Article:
We moved from there when I was about 16 years old and moved into a flat, which as you know, had no garden. I took on an allotment which I ran until I was called up for National service. One thing you were always told was "never volunteer" but one day they asked for any gardeners and I, with others put our hands up. Good for us, because the others went on a route march!
When I came out of service, I didn't do any gardening until I married Marian and we had our own place. The rest is history!
Written for Meavy Garden Society by Derek Hall, March 2014
by Martin Burt
If starting on a new or fresh garden, do concentrate on TREES. Look very hard at any you have now and imagine them in twenty years. Now think of the trees you want:- what, where, how big, what flowers, what fruit, which season, what soil, light, or moisture do they need? Otherwise you may be like us, twenty years we have lived in this house but the apple & plum trees are only two years old!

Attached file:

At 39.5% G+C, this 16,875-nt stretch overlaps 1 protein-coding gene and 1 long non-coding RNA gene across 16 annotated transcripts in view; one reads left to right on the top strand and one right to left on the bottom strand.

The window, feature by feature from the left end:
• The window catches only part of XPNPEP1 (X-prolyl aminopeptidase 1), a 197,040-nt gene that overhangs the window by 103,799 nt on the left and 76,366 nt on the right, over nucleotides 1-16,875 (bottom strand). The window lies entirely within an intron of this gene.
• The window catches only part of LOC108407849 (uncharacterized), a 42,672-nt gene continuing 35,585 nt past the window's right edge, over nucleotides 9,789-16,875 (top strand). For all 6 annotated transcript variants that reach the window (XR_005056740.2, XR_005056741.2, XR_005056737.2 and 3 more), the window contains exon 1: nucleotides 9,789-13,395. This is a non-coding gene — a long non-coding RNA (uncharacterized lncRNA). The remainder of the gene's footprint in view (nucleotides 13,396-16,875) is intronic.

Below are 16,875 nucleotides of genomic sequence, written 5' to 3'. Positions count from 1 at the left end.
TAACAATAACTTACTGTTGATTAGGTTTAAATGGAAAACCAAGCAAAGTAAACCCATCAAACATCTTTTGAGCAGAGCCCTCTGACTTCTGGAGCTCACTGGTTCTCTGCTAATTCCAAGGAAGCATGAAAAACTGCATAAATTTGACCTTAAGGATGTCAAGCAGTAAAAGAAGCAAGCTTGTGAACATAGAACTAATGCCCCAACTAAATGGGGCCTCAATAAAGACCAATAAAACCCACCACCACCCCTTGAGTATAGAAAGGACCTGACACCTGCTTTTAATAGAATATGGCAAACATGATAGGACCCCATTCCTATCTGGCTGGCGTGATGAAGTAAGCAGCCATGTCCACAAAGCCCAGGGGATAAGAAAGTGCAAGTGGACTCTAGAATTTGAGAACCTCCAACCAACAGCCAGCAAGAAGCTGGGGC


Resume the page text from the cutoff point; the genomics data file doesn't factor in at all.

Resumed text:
When moving the fruit cage I discarded the plastic twine netting, hateful stuff that catches on everything and was already ageing. I decided to use wire netting and choose something with about a one-inch mesh, often sold as “chicken wire”. Now I keep a peanut-feeder going all the year round inside the cage, which attracts the Tits, Robins, Chaffinches, etc. which are insect-eaters small enough to get through the wire safely. while the fruit-eating Blackbirds & Thrushes cannot get in. My idea that while awaiting their turn on the peanuts the birds would check the bushes for bugs and caterpillars seems to work, as I find virtually none at harvest time. Don’t forget to bury or peg down the wire at the edges or the blackbirds may dig a way in. And add a dish of water as well.
Are you one of the lucky few without Ground Elder? Then I beg you, be vigilant! The great asset of GE is that it is green. It blends in with almost anything else – until it has established enough roots to produce a flower spike. Then by golly, you are already well behind in the race. Once GE is established in any sizable area there seems little that will stop it. Black plastic held down for many months will clear that area but all around the edges the massed troops will be waiting. Paraquat kills what it touches but there are so many overlapping roots. So. be vigilant! Check every plant that comes into your garden, whatever the source – neighbour, friend or shop – tease out the roots looking thoroughly for thin white roots or green root nodes, anything that is not attached to a root of the plant. Quarantine plants or anyone else’s compost.There is something to try.
Written for Meavy Garden Society by Martin Burt, April 2014